Sunday, April 20, 2008

Cutting Costs, Being Creepy

Providing customer-specific information and advertising is a definite advantage to any company trying to sell a product. Sungevity, and solar company, is utilizing Microsoft's Virtual Earth and other (non-specified) software to determine the cost of adding solar panels to a specific home, what that home would look like with the new technology, how much the technology would save its owners over the course of 25 years, and the value the panels could potentially add to the home. Not only that, they're doing it in less than one day -a fraction of the time it would take to send out a technician to estimate the costs- and are coming up with more accurate results.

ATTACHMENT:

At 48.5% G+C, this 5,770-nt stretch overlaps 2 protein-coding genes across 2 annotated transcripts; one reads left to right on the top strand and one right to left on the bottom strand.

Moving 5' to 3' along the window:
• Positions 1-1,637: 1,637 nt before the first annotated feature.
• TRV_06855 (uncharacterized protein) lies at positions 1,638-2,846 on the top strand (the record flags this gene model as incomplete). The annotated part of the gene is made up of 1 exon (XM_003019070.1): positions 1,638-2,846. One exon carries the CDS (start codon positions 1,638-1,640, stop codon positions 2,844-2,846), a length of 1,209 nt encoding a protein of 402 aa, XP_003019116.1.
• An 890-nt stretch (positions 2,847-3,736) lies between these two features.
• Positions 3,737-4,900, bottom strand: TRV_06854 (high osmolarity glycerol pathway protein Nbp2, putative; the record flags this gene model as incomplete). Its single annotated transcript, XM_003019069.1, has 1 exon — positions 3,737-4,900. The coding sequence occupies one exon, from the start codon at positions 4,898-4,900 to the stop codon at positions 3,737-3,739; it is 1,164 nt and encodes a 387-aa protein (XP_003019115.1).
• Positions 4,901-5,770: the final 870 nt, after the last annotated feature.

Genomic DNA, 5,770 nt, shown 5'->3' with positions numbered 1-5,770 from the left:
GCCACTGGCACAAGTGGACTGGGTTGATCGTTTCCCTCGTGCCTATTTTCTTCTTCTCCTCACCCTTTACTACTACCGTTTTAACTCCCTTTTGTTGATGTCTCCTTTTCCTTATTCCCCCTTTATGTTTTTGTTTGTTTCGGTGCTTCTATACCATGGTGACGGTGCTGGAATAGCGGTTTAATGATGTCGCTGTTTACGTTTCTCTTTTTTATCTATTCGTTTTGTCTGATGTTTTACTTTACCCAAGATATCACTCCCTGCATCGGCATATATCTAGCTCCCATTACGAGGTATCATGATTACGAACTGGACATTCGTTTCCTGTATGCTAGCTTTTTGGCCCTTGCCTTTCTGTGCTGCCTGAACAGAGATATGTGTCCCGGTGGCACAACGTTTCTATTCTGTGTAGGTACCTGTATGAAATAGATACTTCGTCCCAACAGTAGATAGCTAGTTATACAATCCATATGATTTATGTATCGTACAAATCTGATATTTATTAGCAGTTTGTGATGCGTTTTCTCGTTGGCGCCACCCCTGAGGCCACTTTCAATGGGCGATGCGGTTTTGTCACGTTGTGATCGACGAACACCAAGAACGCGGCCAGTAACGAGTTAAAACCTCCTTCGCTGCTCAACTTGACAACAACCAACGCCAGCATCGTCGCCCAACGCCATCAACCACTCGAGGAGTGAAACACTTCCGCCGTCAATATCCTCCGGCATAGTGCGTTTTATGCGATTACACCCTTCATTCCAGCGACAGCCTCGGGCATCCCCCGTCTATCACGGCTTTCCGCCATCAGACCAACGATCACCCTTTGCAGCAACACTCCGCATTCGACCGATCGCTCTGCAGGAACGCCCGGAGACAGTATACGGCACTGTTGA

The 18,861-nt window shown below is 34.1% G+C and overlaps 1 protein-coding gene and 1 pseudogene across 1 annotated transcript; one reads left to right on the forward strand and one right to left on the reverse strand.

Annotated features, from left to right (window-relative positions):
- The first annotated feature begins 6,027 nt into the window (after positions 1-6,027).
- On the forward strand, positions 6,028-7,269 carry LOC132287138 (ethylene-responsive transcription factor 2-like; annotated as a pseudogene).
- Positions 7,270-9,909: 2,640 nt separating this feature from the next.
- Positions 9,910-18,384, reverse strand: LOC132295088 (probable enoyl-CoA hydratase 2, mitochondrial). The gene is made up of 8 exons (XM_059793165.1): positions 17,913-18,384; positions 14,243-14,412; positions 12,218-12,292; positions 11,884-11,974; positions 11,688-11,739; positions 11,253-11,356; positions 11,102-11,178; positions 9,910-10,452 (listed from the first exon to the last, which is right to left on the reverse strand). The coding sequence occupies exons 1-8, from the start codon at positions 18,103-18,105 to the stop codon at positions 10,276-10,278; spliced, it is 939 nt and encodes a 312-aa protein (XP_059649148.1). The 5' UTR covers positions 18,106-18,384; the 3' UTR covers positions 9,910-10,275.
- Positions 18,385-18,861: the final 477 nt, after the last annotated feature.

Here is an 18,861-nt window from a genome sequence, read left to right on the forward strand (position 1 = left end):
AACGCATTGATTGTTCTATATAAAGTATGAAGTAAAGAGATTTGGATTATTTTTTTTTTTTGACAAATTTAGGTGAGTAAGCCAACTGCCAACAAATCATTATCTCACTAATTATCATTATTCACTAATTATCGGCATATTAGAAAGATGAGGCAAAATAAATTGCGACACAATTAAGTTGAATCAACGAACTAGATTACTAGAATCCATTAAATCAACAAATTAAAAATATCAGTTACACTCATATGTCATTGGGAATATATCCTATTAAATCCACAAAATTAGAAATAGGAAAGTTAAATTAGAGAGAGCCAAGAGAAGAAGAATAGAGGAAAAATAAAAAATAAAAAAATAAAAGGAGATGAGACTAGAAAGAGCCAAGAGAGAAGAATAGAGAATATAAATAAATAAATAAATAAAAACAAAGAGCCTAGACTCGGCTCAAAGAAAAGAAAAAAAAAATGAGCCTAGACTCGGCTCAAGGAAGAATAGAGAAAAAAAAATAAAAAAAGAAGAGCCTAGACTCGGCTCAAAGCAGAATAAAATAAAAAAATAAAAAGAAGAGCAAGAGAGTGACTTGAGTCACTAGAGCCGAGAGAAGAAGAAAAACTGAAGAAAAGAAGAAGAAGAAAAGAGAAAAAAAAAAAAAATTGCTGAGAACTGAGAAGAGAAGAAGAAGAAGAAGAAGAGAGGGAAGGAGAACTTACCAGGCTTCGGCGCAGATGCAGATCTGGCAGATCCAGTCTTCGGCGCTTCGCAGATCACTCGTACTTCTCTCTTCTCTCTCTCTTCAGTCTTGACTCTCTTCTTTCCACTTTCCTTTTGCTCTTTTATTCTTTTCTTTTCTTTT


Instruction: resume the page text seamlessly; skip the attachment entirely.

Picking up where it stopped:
Like I said, customer-specific advertising is effective...until a certain point. Personally, this creeped me out:

The data provides enough information to provide a fairly strong estimate even without customer input, [Danny Kennedy, head of Sungeivty] said. To prove its point, Sungevity is going to mail fliers to all of the homes in Albany, Calif. Each flier will come with a picture of the home that goes with the address on the flier, a picture of the home with simulated solar panels, and the cost savings. (To fine-tune the estimate, customers need to submit their power bills.)
(Article, here)

How would you react if you got that in the mail?

No comments: